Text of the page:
SHAFAQNA -Â Ceasing the chance of the holy month of Ramadan, British Muslims have been expanding the reach of their donations and Zakat during the holy month, focusing more on offering helping hand to the needy in their community and humanitarian causes, regardless of faith.
“Ramadan has always been a month for giving and sharing and therefore most Muslims chose to pay their zakat at this time of the year,” Thomas Oakford from the Omega Movement told Shafaqna.
“This year is a bit different in the sense that donations have been made outside the scope of Muslim charities.”
Ramadan, the holiest month in Islamic calendar, started this year on Thursday, June 18, in UK.
In Ramadan, adult Muslims abstain from food, drink, smoking and sex between dawn and sunset.
The sick and those traveling are exempt from fasting especially if it poses health risks.
In Ramadan, Muslims dedicate their time during the holy month to be closer to Allah through prayers, self-restraint, good deeds and charity to the poor.
Throughout Ramadan, Muslim charity organizations hurry up to launch more campaigns in order to support the needy all over the world and grasp the blessings of this holy month, the month of giving.
Their activities vary fromÂ food packing and distribution, financial donations, collectiveÂ Iftars, to shelters and many others.
Shams Abdullah, who works in Crawley as a charity consultant and has helped monitor and set up several grassroot not-for-profits organization, said she witnessed an interesting trend among Muslim-orientated charities this year as many have broaden their reach and targeted non-Muslims in their charitable programs.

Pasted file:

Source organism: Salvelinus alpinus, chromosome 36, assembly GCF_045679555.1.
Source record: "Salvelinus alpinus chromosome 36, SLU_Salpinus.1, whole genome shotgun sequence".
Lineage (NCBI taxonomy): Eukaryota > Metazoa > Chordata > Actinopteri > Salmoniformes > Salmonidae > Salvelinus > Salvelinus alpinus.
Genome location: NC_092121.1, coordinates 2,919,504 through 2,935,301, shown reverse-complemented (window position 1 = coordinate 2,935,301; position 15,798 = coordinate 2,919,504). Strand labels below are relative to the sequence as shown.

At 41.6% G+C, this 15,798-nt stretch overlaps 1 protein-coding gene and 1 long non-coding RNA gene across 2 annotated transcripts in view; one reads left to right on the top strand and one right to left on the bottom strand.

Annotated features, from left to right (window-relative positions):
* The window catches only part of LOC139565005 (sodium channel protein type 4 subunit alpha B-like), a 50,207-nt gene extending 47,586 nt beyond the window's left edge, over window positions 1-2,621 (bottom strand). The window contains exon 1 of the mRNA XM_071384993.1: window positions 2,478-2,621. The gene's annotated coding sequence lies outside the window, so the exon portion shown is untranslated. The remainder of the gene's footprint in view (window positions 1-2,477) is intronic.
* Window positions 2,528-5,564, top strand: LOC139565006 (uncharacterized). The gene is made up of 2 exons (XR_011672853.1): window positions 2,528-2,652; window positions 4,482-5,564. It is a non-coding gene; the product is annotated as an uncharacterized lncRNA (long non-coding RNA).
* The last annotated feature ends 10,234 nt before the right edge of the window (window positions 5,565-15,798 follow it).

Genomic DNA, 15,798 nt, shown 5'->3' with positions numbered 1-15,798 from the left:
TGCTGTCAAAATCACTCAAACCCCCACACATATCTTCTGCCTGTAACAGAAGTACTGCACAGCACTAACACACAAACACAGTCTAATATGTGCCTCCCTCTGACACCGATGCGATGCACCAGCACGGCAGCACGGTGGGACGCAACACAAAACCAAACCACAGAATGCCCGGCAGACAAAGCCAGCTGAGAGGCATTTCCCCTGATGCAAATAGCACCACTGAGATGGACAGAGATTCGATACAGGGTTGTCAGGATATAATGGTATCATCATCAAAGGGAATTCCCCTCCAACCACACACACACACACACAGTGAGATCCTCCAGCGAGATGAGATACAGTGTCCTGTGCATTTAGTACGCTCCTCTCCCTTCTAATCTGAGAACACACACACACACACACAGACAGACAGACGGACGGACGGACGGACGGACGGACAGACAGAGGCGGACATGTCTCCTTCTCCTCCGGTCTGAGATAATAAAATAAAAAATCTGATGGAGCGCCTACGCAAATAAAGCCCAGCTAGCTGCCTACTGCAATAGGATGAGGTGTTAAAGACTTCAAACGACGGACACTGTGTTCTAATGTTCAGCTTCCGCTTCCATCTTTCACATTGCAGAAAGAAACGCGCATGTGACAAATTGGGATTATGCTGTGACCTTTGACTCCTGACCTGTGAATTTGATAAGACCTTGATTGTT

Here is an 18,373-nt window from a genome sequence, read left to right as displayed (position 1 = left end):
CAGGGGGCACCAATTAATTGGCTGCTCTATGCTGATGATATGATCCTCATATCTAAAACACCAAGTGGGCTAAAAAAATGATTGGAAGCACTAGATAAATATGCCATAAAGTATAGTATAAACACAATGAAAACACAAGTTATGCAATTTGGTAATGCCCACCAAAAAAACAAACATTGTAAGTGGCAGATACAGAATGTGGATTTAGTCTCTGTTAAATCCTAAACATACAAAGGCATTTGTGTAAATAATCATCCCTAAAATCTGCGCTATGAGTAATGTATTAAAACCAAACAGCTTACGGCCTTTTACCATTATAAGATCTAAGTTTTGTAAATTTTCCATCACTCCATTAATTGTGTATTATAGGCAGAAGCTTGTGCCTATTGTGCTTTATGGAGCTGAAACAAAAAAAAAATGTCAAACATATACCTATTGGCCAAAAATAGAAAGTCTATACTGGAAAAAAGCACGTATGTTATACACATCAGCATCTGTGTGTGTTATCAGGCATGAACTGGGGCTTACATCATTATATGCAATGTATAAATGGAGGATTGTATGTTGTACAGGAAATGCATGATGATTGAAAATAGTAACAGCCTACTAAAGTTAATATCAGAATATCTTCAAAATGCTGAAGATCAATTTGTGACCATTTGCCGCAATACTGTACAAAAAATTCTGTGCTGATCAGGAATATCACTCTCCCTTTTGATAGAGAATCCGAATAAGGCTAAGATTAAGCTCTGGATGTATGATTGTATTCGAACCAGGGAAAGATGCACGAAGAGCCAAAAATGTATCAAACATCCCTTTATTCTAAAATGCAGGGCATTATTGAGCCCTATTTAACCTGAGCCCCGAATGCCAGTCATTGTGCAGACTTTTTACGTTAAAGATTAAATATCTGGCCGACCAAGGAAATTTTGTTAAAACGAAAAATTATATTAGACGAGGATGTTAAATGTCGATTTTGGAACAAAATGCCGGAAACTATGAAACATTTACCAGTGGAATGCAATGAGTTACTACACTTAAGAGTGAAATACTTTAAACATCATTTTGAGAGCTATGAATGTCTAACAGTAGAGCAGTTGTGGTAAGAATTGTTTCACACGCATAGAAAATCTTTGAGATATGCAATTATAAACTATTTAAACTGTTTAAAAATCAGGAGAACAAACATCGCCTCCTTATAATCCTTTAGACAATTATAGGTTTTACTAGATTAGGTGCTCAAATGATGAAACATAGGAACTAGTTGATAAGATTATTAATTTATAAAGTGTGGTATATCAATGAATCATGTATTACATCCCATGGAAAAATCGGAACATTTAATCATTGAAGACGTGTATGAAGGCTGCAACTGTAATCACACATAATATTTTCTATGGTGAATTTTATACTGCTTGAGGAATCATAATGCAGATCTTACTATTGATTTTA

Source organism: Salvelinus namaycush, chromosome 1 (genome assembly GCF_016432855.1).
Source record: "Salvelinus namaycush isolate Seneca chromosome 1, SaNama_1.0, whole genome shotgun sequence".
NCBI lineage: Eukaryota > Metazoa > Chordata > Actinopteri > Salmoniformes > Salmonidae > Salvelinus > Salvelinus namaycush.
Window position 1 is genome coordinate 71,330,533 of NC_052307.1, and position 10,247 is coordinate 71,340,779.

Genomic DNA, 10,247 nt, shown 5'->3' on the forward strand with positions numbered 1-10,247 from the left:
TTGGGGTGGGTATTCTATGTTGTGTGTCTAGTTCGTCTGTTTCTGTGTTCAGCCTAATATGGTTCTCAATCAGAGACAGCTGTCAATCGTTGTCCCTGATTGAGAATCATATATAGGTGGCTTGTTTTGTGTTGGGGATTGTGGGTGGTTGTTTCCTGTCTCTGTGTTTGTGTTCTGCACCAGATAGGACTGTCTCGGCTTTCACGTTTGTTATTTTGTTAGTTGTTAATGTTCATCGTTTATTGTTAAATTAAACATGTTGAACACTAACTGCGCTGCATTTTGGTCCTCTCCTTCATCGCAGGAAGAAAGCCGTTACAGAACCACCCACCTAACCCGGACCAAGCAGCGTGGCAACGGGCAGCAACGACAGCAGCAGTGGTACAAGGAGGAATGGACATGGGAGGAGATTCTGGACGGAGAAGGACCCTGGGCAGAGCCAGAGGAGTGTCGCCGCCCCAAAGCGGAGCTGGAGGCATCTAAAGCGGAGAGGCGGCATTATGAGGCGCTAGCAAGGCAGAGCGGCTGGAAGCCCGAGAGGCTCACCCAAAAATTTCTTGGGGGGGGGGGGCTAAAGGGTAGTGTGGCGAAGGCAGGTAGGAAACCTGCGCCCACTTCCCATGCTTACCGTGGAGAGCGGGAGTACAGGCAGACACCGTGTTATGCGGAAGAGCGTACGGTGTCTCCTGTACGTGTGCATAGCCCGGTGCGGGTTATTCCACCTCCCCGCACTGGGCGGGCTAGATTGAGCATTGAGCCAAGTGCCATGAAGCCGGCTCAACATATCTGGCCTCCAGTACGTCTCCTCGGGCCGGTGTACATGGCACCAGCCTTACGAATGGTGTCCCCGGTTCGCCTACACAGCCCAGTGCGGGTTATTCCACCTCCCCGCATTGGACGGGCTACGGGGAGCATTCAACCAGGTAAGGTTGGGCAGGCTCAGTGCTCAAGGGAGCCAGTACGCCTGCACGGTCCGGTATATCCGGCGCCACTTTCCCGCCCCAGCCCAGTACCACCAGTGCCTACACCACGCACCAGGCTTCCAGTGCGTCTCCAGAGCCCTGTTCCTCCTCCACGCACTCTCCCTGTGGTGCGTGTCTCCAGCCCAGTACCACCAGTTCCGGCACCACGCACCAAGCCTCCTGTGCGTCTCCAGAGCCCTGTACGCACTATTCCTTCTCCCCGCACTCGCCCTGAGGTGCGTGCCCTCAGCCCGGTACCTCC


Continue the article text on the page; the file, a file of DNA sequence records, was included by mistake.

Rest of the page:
“This is not anymore about just helping needy Muslims, it is about building bonds with other communities and embracing people regardless of their beliefs and background. In many ways I truly think this is exactly what we all should be doing as Muslims,” she told Shafaqna.
“Islam is not about helping just Muslims it is about offering spiritual sanctuary and shelter for all those who need it.”
This year, many Muslims in the UK have said they decided to save a portion of their donations for broad humanitarian causes rather than specifically concentrate on restricting their help to needy Muslim communities.
Nour Saleh a Syrian refugee now relocated in South London, explained how while still looking for work herself following her arrival in the UK as a refugee of warÂ six months ago.
She has been volunteering for charities working in providing humanitarian aid to people in disaster area.
“I donâ€™t have money to give but it does not mean I canâ€™t help people by offering my time and my skills. For me it is about helping people in difficulty,” she told ShafaqnaÂ “I donâ€™t really care whether those I’m helping are Muslims or not! I really just want to honor my religion by living up to its teachings and principles. To be perfectly honest, helping others has helped me through my own struggle.”
Nour is not the only one who wants to open up to other people outside the Muslim community this Ramadan by extending a helping hand or financial relief.
Melany Bassem who converted to Islam five years ago told OnIslam how this Ramadan she and a group of friends are helping her local synagogue raised money for repairs.
“We decided this Ramadan to get out of our cocoon and get out there. The only way we can ever hope to build an all-inclusive society is by reaching out to others and hope that they will do the same. If we’re here for them when they need us, one day they might just stand with us when we need them,” she said.
“Either way it feels great to make new friends and break misplaced stereotypes,” she added.
Britain is home to a Muslim community of nearly 2.7 million.
According to Islamic Shari`ah, a capable Muslim pays 2.5 percent mandatory payment and spend it to help the poor and the needy.
In July 2013, a survey by JustGiving charity website has found that Muslims top charity givers in the UK, compared with other faiths.